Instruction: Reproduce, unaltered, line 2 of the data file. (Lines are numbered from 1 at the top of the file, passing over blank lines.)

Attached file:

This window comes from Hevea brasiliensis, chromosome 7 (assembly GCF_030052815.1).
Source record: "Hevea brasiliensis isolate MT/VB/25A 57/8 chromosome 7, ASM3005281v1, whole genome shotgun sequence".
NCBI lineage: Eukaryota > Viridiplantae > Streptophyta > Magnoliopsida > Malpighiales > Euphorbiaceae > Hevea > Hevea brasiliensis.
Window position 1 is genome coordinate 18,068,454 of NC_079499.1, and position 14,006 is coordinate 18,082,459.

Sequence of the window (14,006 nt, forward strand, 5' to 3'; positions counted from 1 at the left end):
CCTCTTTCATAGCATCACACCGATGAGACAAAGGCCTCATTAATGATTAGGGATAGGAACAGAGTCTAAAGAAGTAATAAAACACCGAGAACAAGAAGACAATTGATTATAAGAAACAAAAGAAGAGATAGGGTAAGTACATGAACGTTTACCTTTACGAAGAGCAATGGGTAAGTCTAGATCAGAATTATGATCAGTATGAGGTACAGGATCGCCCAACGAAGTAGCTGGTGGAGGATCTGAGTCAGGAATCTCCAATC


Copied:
Source record: "Hevea brasiliensis isolate MT/VB/25A 57/8 chromosome 7, ASM3005281v1, whole genome shotgun sequence".